Dr Fausto Martelli


Polyamorphism in water

Fluids and Materials Seminar

4th October 2018, 2:00 pm – 3:00 pm
Main Maths Building, SM3

Water exhibits polyamorphism, i.e., it exists in more than one amorphous state. The most common
forms of glassy water are the low-density amorphous (LDA) and the high-density amorphous
(HDA) ices. LDA, the most abundant form of ice in the Universe, transforms into HDA upon
isothermal compression. We model the amorphisation of liquid water into LDA and the
transformation of LDA into HDA under isothermal compression with classical molecular dynamics
simulations. We analyse the molecular structures with a recently introduced scalar order metric [1]
to measure short and intermediate range order, and we investigate the large-scale structure by the
extent to which long range density fluctuations are suppressed.
Our results indicate that the structural properties of LDA differ from those of liquid water, and that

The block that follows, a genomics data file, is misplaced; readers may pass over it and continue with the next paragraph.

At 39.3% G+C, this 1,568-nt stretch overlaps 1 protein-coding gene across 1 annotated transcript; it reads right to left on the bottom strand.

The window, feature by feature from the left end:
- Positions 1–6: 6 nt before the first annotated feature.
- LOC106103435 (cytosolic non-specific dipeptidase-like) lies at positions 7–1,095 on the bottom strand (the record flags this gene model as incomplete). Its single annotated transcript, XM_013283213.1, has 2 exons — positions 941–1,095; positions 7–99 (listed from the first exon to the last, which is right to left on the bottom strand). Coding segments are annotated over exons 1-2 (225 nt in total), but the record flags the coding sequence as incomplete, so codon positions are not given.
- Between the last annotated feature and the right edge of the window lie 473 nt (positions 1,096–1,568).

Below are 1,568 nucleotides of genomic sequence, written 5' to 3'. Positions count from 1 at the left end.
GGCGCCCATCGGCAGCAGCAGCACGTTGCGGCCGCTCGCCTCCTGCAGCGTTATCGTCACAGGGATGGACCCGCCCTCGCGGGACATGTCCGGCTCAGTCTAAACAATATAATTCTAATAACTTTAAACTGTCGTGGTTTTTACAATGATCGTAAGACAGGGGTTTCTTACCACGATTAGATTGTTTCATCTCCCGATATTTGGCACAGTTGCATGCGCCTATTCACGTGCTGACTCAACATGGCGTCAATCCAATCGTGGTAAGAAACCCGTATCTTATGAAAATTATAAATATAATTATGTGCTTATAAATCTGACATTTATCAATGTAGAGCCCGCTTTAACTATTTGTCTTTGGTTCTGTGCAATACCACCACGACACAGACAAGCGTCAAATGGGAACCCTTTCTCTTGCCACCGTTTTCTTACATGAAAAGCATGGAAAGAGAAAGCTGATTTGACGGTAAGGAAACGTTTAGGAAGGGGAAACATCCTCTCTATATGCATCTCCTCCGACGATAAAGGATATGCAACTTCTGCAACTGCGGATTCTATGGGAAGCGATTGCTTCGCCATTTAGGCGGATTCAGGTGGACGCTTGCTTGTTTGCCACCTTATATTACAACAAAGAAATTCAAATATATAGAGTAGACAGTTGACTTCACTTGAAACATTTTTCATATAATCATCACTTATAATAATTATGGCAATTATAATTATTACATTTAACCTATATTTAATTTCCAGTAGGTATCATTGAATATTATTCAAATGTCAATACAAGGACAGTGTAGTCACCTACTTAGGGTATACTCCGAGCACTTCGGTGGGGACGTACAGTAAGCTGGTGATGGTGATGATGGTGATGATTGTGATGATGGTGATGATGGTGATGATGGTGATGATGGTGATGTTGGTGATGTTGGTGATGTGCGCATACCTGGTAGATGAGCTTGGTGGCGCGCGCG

LDA and HDA are indeed amorphous, i.e., they lack polydispersed ice domains. Interestingly, HDA
contains a small number of domains that are reminiscent of the unit cell of ice IV, although the
hydrogen-bond network (HBN) of these domains differs from the HBN of ice IV [2]. Both HDA
and LDA are characterized by an anomalous suppression of large-scale density fluctuations [3]. By
contrast, in correspondence with the nonequilibrium phase transitions to HDA, an extensive
rearrangement of the hydrogen bond network introduces strong long range density fluctuations. Our
investigations challenge the largely accepted “frozen-liquid” picture, which views glasses as
structurally arrested liquids. Beyond implications for water, our findings also enrich our
understanding of pressure-induced structural transformations in glasses.

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